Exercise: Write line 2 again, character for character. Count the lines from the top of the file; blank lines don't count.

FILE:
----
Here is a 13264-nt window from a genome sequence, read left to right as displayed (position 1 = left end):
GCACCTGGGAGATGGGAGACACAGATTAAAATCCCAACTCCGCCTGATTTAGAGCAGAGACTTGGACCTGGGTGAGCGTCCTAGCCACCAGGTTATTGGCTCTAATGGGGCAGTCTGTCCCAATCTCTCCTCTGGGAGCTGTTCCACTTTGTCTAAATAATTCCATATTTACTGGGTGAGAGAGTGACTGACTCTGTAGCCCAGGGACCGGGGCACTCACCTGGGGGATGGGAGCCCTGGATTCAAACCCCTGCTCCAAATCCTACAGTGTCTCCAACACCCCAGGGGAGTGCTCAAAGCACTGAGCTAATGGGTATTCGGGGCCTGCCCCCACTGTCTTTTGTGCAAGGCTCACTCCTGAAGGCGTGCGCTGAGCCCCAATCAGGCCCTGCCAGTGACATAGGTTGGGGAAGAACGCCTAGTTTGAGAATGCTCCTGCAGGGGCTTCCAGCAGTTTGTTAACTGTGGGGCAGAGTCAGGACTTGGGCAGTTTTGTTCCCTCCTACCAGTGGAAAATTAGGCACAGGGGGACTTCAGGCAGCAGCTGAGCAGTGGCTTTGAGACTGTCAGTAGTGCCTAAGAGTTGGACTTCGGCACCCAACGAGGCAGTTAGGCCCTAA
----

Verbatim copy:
GCACCTGGGAGATGGGAGACACAGATTAAAATCCCAACTCCGCCTGATTTAGAGCAGAGACTTGGACCTGGGTGAGCGTCCTAGCCACCAGGTTATTGGCTCTAATGGGGCAGTCTGTCCCAATCTCTCCTCTGGGAGCTGTTCCACTTTGTCTAAATAATTCCATATTTACTGGGTGAGAGAGTGACTGACTCTGTAGCCCAGGGACCGGGGCACTCACCTGGGGGATGGGAGCCCTGGATTCAAACCCCTGCTCCAAATCCTACAGTGTCTCCAACACCCCAGGGGAGTGCTCAAAGCACTGAGCTAATGGGTATTCGGGGCCTGCCCCCACTGTCTTTTGTGCAAGGCTCACTCCTGAAGGCGTGCGCTGAGCCCCAATCAGGCCCTGCCAGTGACATAGGTTGGGGAAGAACGCCTAGTTTGAGAATGCTCCTGCAGGGGCTTCCAGCAGTTTGTTAACTGTGGGGCAGAGTCAGGACTTGGGCAGTTTTGTTCCCTCCTACCAGTGGAAAATTAGGCACAGGGGGACTTCAGGCAGCAGCTGAGCAGTGGCTTTGAGACTGTCAGTAGTGCCTAAGAGTTGGACTTCGGCACCCAACGAGGCAGTTAGGCCCTAA